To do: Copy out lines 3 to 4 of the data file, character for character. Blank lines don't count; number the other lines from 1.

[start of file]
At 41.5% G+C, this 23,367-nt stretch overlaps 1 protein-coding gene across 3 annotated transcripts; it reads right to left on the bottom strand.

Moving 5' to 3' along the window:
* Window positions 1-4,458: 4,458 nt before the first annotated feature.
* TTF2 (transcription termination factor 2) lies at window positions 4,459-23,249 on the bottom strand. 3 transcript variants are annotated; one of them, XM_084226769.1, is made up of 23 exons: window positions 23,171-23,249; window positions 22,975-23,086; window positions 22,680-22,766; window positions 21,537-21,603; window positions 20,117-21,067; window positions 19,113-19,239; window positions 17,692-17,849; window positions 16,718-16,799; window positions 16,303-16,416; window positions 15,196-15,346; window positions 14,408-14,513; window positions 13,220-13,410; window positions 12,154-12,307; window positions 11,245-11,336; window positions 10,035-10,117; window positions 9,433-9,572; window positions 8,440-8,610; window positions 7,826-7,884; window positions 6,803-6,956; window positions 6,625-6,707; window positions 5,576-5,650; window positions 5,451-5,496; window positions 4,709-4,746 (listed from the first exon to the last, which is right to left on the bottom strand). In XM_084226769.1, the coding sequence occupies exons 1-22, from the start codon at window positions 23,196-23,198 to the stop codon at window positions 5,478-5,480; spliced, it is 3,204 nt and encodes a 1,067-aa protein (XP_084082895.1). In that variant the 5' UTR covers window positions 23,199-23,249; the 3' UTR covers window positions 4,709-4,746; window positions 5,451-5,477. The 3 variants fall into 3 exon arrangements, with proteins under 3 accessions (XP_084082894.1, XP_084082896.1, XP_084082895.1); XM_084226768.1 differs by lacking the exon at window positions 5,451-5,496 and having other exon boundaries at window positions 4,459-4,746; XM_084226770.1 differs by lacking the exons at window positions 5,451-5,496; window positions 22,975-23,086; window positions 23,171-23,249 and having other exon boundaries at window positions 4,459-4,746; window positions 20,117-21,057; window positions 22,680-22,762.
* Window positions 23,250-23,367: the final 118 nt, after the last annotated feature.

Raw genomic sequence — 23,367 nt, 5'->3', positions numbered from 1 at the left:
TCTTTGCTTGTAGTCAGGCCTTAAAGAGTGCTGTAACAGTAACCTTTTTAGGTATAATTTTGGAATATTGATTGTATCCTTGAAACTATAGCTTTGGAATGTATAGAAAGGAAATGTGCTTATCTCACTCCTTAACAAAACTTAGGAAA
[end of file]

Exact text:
* Window positions 1-4,458: 4,458 nt before the first annotated feature.
* TTF2 (transcription termination factor 2) lies at window positions 4,459-23,249 on the bottom strand. 3 transcript variants are annotated; one of them, XM_084226769.1, is made up of 23 exons: window positions 23,171-23,249; window positions 22,975-23,086; window positions 22,680-22,766; window positions 21,537-21,603; window positions 20,117-21,067; window positions 19,113-19,239; window positions 17,692-17,849; window positions 16,718-16,799; window positions 16,303-16,416; window positions 15,196-15,346; window positions 14,408-14,513; window positions 13,220-13,410; window positions 12,154-12,307; window positions 11,245-11,336; window positions 10,035-10,117; window positions 9,433-9,572; window positions 8,440-8,610; window positions 7,826-7,884; window positions 6,803-6,956; window positions 6,625-6,707; window positions 5,576-5,650; window positions 5,451-5,496; window positions 4,709-4,746 (listed from the first exon to the last, which is right to left on the bottom strand). In XM_084226769.1, the coding sequence occupies exons 1-22, from the start codon at window positions 23,196-23,198 to the stop codon at window positions 5,478-5,480; spliced, it is 3,204 nt and encodes a 1,067-aa protein (XP_084082895.1). In that variant the 5' UTR covers window positions 23,199-23,249; the 3' UTR covers window positions 4,709-4,746; window positions 5,451-5,477. The 3 variants fall into 3 exon arrangements, with proteins under 3 accessions (XP_084082894.1, XP_084082896.1, XP_084082895.1); XM_084226768.1 differs by lacking the exon at window positions 5,451-5,496 and having other exon boundaries at window positions 4,459-4,746; XM_084226770.1 differs by lacking the exons at window positions 5,451-5,496; window positions 22,975-23,086; window positions 23,171-23,249 and having other exon boundaries at window positions 4,459-4,746; window positions 20,117-21,057; window positions 22,680-22,762.